The other big news from December: Findings by the Utah House investigative committee looking into allegations against former Attorney General John Swallow.
Among the jaw-dropping revelations: Swallow doctored his calendars, attempting to hide his relationship with indicted businessman Jeremy Johnson. Swallow created a pay-to-play culture in the office where donors to his campaign received preferential access to the state's top prosecutor. Campaign money was hidden and not properly reported.
Although he has resigned, Swallow is not finished. Nor is his predecessor, mentor and political groomer, Mark Shurtleff. A criminal investigation continues into their activities, and the House investigators — wrapping up their report because Swallow quit — could be back on the payroll and told to keep digging.
It was a busy lead-up to the holidays — as filled with news as any in memory — and portends an interesting first quarter of the new year. Actually, these events could dominate the news for much of 2014.
For us in The Tribune newsroom, the notion that news fits conveniently into 12-month packages doesn't compute. The Swallow saga in particular crisscrosses years. Much of what was presented by special counsel Steve Reich and his team of investigators in the Capitol two weeks ago had beginnings in scores of Tribune stories carrying the bylines of Robert Gehrke and Tom Harvey months before. Those stories, in turn, were examining events from years earlier. Going into 2014, the information will take on new meaning and ramifications as the story enters news phases.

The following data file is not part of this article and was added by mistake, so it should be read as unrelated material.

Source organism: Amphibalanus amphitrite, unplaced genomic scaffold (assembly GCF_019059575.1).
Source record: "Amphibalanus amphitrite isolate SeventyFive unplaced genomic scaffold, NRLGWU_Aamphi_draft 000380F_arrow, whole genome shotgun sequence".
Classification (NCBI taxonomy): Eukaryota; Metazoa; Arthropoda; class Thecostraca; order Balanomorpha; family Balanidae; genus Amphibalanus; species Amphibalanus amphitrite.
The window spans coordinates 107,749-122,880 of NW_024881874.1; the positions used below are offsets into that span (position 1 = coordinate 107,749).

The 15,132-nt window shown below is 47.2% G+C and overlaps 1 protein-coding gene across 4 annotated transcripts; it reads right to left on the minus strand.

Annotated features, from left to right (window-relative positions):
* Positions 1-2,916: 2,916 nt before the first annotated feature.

Where does it all end? Criminal charges are conceivable. A healthy discussion of campaign laws seems necessary, as does a clear-eyed look at Republican dominance in Utah and how voters were blind to warning signs during the 2012 campaign for attorney general.
With same-sex marriage, the initial euphoria among advocates, and disappointment among opponents, soon will give way to a political and legal phase as both sides marshal their arguments for the appellate courts. Could the Utah Legislature enter the fray? It's a good bet.
Our plan in the newsroom is to continue to explore the ramifications of the change on other societal institutions: families, the workplace, education, adoption, the economy, health care. We will examine issues, but always keep the personal perspective — the couples and families who are at the center of the story.
The polygamy issue seems less important in a practical sense. After all, Utah's anti-polygamy statute rarely is enforced. It grabs our attention when polygamists, for better or worse, make an issue of it.
Still, it is ingrained in Utah history and culture — and there are arguments for maintaining and enforcing valid laws to protect vulnerable women, especially young women and girls. Again, we are committed to including many voices in our coverage.
It requires a crystal ball to see the future. But with the events of the past few weeks, Utahns at least have a map of where 2014 is going.
Terry Orme is The Tribune's editor and publisher. Contact him at email@example.com